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Journeys Through History

Journeys Through History
September 2017

The Green Book of South Carolina illuminates heritage sites and cultural attractions in all 46 counties

The Green Book of South Carolina app (left) and the historical travel guide for which it was named (the cover of the fall 1956 edition is shown alongside a page from the Green Book’s 1959 edition)

Did you know that the house where Denmark Vesey planned his slave rebellion is at 56 Bull Street? Have you sat upon the Sullivan’s Island “Bench by the Road,” dedicated by Toni Morrison, or visited Seashore Farmers’ Lodge No. 767? There’s so much African-American history to experience in the Lowcountry—and across the state—and now, more than 300 storied sites are just a digital device away.  

This spring, the South Carolina African American Heritage Commission launched The Green Book of South Carolina—a brilliantly efficient mobile travel guide illuminating heritage sites and cultural attractions in all 46 counties.

The app takes its name from the Green Book created in 1936 by Victor Green, a New York City postman who wanted to help traveling African Americans find welcoming places around the country. For example, the 1938 edition listed four “tourist homes” in Charleston; hotels and eateries would be added before publication ceased in 1967.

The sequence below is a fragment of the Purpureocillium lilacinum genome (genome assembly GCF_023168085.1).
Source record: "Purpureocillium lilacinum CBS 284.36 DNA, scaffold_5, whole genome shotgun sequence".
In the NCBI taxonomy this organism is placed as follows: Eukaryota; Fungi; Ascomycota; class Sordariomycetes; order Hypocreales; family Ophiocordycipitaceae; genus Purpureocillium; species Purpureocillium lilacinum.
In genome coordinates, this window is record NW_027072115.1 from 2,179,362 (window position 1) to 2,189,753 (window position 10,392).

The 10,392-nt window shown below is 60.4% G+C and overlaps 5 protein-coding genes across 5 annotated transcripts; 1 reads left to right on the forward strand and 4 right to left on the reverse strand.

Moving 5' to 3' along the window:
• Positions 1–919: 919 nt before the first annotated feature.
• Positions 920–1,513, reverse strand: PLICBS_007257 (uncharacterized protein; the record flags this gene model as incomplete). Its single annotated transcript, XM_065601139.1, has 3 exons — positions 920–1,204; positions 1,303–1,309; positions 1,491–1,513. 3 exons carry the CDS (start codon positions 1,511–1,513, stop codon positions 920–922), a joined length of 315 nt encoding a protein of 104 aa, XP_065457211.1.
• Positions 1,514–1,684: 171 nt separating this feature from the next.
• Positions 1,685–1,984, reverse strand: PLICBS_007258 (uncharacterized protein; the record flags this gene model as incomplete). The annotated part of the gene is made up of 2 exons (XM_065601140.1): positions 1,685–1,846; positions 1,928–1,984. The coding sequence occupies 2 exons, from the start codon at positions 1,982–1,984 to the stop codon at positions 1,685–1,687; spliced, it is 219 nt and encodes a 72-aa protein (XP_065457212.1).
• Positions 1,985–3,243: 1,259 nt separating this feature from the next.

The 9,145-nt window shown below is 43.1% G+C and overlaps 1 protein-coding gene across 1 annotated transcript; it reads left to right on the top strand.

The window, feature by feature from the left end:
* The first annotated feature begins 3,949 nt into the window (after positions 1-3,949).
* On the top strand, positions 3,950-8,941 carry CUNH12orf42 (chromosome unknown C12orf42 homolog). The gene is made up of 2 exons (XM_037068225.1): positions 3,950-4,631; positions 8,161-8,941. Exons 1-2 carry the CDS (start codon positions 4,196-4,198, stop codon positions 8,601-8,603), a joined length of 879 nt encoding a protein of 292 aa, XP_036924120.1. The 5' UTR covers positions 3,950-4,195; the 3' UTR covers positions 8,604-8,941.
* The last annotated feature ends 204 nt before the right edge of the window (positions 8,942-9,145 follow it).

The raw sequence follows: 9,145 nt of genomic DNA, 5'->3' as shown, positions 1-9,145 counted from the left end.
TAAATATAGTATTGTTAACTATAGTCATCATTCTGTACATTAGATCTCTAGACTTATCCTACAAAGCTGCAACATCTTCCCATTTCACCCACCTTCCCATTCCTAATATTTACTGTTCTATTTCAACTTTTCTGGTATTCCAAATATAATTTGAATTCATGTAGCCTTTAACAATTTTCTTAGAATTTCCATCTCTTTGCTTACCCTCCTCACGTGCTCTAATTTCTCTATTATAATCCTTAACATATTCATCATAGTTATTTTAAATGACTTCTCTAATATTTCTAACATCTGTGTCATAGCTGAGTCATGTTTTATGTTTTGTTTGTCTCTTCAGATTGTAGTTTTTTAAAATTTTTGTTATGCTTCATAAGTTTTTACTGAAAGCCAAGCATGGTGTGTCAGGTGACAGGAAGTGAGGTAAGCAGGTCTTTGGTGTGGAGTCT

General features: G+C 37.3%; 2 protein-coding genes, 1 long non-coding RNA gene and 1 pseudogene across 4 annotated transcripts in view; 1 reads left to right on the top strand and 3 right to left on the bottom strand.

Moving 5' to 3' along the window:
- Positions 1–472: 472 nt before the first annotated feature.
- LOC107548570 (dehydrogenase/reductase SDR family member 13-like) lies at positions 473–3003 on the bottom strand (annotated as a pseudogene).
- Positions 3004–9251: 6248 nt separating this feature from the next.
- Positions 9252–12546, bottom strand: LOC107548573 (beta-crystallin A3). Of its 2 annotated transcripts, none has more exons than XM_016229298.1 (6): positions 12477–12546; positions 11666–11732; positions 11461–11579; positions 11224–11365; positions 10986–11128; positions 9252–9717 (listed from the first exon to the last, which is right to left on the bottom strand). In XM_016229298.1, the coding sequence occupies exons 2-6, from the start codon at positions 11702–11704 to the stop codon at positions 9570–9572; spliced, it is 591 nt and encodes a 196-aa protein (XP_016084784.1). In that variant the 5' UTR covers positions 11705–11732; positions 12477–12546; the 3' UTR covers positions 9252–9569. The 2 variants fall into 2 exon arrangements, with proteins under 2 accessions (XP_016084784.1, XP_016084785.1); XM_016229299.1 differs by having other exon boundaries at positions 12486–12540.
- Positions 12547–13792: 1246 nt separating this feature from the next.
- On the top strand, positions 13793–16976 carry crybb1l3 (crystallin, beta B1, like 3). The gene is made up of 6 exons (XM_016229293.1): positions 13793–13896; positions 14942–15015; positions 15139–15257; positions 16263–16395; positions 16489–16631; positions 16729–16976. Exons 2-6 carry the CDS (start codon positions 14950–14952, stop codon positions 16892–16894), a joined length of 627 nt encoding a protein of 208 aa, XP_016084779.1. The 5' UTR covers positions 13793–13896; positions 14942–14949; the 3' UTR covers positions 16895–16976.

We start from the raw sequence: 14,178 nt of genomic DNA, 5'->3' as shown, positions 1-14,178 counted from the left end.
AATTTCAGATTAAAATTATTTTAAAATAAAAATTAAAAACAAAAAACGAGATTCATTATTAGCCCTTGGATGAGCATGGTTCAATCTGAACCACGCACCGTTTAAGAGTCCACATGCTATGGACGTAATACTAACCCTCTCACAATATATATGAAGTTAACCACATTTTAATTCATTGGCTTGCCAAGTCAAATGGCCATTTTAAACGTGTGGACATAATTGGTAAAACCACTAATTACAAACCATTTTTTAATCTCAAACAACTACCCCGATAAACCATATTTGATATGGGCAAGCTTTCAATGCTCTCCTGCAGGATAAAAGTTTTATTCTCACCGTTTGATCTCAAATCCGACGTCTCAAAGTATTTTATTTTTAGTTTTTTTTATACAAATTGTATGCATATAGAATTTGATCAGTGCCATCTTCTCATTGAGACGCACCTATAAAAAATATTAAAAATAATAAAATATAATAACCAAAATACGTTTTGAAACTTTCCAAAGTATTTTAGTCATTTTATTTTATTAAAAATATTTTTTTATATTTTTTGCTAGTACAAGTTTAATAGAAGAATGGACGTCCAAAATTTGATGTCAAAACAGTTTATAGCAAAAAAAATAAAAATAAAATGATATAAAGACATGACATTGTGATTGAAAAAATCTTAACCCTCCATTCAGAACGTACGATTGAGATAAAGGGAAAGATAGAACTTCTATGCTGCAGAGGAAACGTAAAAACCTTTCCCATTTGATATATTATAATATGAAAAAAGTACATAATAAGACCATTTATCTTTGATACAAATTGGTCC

Why name a modern travel app for a long-gone guide? “African-American historians rarely talk about the present or the future without a firm reference to the past,” notes Dawn Dawson-House, the director of corporate communications for the South Carolina Department of Parks, Recreation, and Tourism who shepherded the project. “Travel for African Americans did not begin when we installed historic markers across the state. It began in the early 20th century when African Americans met the restrictions of Jim Crow and segregation, and it was supported by the directory produced by Victor Green.” Today’s Green Book gives an apt nod to the impactful tome that came before it.

To learn more about African-American heritage, just start swiping through 


Photographs courtesy of (The Negro Travelers’ Green Book-2) New York Public Library & (1) The Green Book of South Carolina